# How exactly do you calculate matrix $f(A)$ when $A$ is a matrix, $f$ a polynomial?

Let's say $$f \in \mathbb{Q}[X]$$ and $$A \in \mathbb{Q}^{2 \times 2}$$. Now let $$f$$ be $$f = X^3+2X^2+3X+4$$ and $$A$$ be $$A = \begin{pmatrix} 1 & -1 \\ 2 & 3 \end{pmatrix}$$ how do we calculate the matrix $$f(A)$$?

I know from the solution, that the $$(2,2)$$ entry of $$f(A)$$ is $$40$$. However, I don't see how we' d calculate that. I've tried reversing the solution but I did not come far.

• What is $A^2$? What is $A^3$?
– lulu
Jul 1, 2019 at 20:52

The simple approach is to follow the given calculation. Given $$A = \begin{pmatrix} 1 & -1 \\ 2 & 3 \end{pmatrix}$$ we have $$A^2 = \begin{pmatrix} 1 & -1 \\ 2 & 3 \end{pmatrix}^2=\begin{pmatrix} -1 & -4 \\ 9 & 7 \end{pmatrix}$$ One more matrix multiply gets you $$A^3$$, then you multiply by the scalars and add to get $$f(A)$$. For higher powers you can often express $$A=P^{-1}DP$$ with $$D$$ diagonal to make the calculations easier because then $$A^n=P^{-1}D^nP$$ and diagonal matrices are easy to raise to a power.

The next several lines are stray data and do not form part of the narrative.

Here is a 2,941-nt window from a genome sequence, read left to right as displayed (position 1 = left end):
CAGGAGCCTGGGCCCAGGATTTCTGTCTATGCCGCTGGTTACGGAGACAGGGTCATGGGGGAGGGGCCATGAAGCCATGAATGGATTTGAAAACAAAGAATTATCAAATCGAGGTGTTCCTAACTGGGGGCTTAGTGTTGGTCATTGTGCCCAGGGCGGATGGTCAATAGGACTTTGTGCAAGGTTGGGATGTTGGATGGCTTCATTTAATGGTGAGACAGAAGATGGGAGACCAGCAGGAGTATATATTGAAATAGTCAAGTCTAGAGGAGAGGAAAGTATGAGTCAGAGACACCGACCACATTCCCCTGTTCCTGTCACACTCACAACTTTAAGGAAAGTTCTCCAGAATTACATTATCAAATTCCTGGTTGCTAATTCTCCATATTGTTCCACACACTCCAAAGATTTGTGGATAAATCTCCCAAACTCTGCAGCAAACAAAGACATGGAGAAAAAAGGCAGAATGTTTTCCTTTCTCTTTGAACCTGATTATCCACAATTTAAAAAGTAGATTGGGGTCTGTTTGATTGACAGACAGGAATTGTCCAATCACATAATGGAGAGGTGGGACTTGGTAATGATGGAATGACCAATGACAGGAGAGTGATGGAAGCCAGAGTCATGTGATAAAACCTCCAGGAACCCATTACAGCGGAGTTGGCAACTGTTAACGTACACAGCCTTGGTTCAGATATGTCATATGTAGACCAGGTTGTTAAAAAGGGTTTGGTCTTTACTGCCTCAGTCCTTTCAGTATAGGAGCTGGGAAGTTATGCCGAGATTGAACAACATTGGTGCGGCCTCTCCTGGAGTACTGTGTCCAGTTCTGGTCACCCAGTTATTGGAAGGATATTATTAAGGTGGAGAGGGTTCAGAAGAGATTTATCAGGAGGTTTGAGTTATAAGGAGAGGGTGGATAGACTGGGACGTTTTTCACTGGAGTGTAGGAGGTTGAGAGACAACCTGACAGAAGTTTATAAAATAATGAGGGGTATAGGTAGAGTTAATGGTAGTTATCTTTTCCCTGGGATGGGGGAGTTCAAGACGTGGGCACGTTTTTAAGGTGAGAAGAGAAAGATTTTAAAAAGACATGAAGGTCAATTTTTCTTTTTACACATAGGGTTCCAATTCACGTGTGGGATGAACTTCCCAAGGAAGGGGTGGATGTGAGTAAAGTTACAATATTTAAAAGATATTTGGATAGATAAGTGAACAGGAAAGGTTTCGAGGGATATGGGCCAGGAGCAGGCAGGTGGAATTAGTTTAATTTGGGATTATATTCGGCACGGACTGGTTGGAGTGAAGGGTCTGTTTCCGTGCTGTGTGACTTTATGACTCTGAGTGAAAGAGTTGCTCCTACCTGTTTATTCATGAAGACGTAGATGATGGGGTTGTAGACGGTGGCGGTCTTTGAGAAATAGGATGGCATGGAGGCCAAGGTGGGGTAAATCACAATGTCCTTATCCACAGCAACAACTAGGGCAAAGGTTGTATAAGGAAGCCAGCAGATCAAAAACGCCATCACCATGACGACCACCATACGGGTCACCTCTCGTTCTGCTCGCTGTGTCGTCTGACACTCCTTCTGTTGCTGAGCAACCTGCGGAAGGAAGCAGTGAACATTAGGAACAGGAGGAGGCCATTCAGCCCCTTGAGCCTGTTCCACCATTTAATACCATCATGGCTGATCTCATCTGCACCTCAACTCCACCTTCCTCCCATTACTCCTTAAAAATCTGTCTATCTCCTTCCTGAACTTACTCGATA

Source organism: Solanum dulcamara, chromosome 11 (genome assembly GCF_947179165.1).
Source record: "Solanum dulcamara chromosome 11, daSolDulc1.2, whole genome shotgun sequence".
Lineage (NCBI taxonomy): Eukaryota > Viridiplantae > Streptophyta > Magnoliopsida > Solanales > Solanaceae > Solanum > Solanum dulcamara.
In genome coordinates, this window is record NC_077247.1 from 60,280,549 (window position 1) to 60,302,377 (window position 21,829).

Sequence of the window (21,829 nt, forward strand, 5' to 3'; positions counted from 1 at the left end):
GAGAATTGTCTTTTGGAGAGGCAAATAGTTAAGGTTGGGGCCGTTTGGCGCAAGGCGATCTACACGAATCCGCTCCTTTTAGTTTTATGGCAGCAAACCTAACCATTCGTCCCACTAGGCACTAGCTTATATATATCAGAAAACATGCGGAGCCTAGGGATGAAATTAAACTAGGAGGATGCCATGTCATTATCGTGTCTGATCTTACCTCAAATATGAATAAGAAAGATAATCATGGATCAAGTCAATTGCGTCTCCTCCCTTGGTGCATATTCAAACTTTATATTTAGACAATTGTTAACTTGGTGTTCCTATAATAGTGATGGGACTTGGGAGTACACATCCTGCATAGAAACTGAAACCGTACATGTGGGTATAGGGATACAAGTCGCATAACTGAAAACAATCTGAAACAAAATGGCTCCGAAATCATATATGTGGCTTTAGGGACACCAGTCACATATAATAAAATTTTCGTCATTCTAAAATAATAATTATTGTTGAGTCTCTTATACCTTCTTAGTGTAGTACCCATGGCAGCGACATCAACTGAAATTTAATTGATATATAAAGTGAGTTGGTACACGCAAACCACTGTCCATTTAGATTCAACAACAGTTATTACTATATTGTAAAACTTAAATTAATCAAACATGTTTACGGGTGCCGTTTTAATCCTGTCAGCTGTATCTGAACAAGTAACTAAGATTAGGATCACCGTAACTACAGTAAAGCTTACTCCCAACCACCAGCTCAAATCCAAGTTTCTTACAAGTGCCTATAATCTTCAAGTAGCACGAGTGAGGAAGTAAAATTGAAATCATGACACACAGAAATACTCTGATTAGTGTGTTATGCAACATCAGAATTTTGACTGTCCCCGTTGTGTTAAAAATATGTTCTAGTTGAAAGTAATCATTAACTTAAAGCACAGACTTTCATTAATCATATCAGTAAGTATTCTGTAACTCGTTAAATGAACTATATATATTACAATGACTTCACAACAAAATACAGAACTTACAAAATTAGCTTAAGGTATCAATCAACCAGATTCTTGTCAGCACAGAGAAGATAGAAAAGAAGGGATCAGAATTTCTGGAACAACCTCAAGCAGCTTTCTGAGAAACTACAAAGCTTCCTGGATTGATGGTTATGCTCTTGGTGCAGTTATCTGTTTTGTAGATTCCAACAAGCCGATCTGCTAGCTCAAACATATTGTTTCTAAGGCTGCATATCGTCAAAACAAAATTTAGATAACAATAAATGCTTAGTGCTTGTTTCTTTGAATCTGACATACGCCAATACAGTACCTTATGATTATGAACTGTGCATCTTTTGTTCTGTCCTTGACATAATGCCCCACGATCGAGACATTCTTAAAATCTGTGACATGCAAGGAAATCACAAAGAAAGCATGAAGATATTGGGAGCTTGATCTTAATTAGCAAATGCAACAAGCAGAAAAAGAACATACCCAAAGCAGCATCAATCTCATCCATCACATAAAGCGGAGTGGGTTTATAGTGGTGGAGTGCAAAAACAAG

• If you are going to diagonalise $A$, chances are you are going to find an annihilating polynomial (like the characteristic one) along the way, any then you might as well reduce $f$ modulo that annihilating polynomial to reduce the degree. Jul 3, 2019 at 5:45
If $$f(x)=x^3+2x^2+3x+4,$$ then $$f(A)=A^3+2A^2+3A+4I.$$ Can you compute this?
Since$$3A=\begin{bmatrix}3 & -3 \\ 6 & 9\end{bmatrix},$$since$$2A^2=\begin{bmatrix}-2 & -8 \\ 16 & 14\end{bmatrix},$$and since$$A^3=\begin{bmatrix}-9 & -11 \\ 22 & 13\end{bmatrix},$$we have$$A^3+2A^2+3A+4\operatorname{Id}=\begin{bmatrix}-4 & -22 \\ 44 & 40\end{bmatrix}.$$